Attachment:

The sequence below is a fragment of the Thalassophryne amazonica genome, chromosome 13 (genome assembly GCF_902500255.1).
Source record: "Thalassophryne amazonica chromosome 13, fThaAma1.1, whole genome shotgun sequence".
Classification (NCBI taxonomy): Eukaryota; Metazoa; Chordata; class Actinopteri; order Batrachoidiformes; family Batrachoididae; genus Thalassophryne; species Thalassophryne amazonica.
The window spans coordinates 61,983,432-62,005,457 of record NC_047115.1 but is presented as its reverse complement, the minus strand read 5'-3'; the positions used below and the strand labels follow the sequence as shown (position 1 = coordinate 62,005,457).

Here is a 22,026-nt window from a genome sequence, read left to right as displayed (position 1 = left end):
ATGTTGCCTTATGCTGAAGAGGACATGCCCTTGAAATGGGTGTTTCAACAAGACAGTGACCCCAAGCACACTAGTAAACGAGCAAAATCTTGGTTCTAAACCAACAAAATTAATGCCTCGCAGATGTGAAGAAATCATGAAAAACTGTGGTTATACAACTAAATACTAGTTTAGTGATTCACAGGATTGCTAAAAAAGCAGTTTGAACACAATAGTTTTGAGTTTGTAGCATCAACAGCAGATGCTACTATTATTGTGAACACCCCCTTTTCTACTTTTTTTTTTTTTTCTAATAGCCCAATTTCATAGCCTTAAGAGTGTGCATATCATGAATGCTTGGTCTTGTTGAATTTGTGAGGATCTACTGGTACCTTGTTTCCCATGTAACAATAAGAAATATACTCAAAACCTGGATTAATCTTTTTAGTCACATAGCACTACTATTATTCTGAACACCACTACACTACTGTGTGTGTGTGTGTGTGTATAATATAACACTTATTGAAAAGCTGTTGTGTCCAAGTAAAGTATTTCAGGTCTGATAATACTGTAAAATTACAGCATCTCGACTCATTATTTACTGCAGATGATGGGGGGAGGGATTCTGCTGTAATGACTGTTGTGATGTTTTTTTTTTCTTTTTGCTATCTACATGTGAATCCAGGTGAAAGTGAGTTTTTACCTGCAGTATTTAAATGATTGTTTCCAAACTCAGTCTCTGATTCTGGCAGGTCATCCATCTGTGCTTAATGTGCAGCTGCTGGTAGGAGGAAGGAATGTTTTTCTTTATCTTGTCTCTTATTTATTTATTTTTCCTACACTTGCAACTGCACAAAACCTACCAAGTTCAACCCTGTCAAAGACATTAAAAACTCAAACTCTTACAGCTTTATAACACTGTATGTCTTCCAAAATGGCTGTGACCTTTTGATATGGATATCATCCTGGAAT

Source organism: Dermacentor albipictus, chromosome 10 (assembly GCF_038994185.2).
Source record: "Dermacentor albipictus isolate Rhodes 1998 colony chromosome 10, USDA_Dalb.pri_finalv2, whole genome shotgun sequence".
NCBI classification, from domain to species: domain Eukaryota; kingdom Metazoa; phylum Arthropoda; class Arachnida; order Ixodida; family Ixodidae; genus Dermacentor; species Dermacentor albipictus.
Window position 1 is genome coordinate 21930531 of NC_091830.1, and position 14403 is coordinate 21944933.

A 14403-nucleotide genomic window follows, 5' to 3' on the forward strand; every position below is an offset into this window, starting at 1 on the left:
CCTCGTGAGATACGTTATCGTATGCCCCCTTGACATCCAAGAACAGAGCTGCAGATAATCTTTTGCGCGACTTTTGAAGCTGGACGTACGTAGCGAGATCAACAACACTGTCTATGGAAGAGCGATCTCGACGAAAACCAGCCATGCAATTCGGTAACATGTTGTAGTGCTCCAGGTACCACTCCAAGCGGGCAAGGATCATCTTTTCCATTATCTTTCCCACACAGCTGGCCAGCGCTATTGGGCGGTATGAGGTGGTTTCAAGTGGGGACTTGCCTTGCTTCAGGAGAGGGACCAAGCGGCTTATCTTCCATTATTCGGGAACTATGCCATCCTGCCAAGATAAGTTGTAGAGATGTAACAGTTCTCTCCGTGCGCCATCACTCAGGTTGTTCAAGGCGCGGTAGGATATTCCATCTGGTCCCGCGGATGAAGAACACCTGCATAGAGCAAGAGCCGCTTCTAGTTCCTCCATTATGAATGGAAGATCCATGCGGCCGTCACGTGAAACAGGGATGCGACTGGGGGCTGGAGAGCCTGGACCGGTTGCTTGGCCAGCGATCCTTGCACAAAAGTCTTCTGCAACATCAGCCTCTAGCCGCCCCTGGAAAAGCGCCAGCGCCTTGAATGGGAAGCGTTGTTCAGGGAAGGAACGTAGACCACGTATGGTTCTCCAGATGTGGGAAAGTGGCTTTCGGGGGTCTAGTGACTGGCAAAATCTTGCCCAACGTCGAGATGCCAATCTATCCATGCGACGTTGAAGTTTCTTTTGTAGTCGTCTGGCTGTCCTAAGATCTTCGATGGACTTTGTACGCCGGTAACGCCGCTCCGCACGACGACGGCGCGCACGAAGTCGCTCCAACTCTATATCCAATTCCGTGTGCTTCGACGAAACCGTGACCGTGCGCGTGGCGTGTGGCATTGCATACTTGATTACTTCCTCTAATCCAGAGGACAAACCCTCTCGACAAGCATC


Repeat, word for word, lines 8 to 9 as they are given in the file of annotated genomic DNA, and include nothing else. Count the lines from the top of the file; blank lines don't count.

Source record: "Dermacentor albipictus isolate Rhodes 1998 colony chromosome 10, USDA_Dalb.pri_finalv2, whole genome shotgun sequence".
NCBI classification, from domain to species: domain Eukaryota; kingdom Metazoa; phylum Arthropoda; class Arachnida; order Ixodida; family Ixodidae; genus Dermacentor; species Dermacentor albipictus.